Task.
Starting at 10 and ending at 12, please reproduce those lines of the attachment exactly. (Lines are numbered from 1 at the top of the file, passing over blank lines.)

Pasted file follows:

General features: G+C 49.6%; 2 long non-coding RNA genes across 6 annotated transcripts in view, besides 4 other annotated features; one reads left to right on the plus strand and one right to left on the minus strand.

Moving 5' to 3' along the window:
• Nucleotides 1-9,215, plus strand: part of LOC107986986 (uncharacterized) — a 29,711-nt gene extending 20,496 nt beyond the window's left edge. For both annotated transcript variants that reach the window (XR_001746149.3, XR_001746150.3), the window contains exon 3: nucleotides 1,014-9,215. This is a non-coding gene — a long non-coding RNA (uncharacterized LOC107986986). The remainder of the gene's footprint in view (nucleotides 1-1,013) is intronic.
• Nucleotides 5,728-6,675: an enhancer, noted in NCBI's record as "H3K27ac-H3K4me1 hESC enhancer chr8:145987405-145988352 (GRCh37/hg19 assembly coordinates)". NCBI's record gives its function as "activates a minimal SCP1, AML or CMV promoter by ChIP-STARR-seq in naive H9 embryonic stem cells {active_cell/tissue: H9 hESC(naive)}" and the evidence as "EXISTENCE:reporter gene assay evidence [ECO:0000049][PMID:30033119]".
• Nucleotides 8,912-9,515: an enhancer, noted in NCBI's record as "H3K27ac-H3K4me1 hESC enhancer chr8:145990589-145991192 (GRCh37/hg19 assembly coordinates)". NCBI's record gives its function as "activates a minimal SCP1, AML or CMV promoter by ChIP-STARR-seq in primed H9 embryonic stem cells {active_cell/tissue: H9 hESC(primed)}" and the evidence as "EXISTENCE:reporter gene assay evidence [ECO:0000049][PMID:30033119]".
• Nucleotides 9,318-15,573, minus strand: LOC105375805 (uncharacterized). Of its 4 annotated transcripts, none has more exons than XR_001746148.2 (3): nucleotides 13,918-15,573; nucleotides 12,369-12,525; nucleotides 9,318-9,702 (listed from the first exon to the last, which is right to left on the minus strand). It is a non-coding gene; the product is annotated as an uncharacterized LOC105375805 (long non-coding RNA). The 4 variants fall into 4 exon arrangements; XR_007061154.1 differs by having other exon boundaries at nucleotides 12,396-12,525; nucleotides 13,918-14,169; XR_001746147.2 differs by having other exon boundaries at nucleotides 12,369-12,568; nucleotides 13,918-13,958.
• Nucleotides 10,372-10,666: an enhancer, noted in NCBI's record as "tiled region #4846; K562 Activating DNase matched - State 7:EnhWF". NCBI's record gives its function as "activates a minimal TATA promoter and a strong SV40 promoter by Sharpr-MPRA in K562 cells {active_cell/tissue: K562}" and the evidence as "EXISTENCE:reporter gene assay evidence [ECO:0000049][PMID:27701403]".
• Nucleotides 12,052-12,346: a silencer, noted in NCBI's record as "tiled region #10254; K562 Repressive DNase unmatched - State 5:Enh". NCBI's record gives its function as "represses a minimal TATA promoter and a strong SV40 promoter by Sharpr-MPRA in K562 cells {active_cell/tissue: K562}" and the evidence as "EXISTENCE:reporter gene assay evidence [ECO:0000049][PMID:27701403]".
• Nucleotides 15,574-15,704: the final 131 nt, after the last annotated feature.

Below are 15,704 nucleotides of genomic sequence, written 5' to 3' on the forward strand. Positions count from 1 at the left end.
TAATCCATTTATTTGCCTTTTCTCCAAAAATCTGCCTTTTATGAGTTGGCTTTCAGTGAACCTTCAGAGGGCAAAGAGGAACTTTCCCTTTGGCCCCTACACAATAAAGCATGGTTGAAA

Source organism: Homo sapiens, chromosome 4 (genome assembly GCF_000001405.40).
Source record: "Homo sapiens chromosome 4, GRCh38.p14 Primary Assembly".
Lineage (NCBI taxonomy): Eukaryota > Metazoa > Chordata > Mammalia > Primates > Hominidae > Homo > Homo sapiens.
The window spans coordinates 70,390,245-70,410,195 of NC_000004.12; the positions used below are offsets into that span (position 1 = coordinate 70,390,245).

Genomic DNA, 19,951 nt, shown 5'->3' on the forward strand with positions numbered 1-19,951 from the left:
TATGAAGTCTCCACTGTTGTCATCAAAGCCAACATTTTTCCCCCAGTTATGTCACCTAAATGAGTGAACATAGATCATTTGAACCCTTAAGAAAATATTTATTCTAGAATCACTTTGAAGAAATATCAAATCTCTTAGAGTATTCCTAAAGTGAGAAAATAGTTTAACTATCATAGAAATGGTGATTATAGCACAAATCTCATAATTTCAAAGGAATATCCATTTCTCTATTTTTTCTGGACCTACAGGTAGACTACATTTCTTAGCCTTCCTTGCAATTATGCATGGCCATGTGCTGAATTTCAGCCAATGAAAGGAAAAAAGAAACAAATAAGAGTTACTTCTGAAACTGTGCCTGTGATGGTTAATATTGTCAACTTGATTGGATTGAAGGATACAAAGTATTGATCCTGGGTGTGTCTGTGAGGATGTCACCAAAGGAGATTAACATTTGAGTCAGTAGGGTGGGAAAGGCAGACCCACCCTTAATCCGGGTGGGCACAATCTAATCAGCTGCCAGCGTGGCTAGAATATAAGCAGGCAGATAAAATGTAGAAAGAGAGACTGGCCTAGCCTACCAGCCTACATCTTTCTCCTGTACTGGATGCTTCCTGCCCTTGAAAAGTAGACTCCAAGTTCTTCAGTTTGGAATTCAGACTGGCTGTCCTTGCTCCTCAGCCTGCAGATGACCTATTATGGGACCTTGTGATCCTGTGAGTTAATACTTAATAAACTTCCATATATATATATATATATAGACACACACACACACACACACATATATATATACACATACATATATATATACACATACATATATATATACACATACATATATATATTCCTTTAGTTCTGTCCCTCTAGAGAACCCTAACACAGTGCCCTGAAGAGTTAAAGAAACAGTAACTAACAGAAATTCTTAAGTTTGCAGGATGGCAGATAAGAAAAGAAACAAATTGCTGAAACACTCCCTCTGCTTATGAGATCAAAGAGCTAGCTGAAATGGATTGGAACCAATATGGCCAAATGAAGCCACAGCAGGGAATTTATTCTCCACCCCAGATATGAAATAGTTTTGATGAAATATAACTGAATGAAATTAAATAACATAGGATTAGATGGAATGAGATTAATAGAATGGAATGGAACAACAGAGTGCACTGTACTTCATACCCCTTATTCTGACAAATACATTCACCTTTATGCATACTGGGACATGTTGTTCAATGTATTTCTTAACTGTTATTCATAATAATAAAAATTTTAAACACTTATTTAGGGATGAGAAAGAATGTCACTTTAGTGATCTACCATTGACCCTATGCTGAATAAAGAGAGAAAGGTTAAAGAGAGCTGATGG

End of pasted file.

Below are 15,704 nucleotides of genomic sequence, written 5' to 3' on the forward strand. Positions count from 1 at the left end.
TAATCCATTTATTTGCCTTTTCTCCAAAAATCTGCCTTTTATGAGTTGGCTTTCAGTGAACCTTCAGAGGGCAAAGAGGAACTTTCCCTTTGGCCCCTACACAATAAAGCATGGTTGAAA

Source organism: Homo sapiens, chromosome 4 (genome assembly GCF_000001405.40).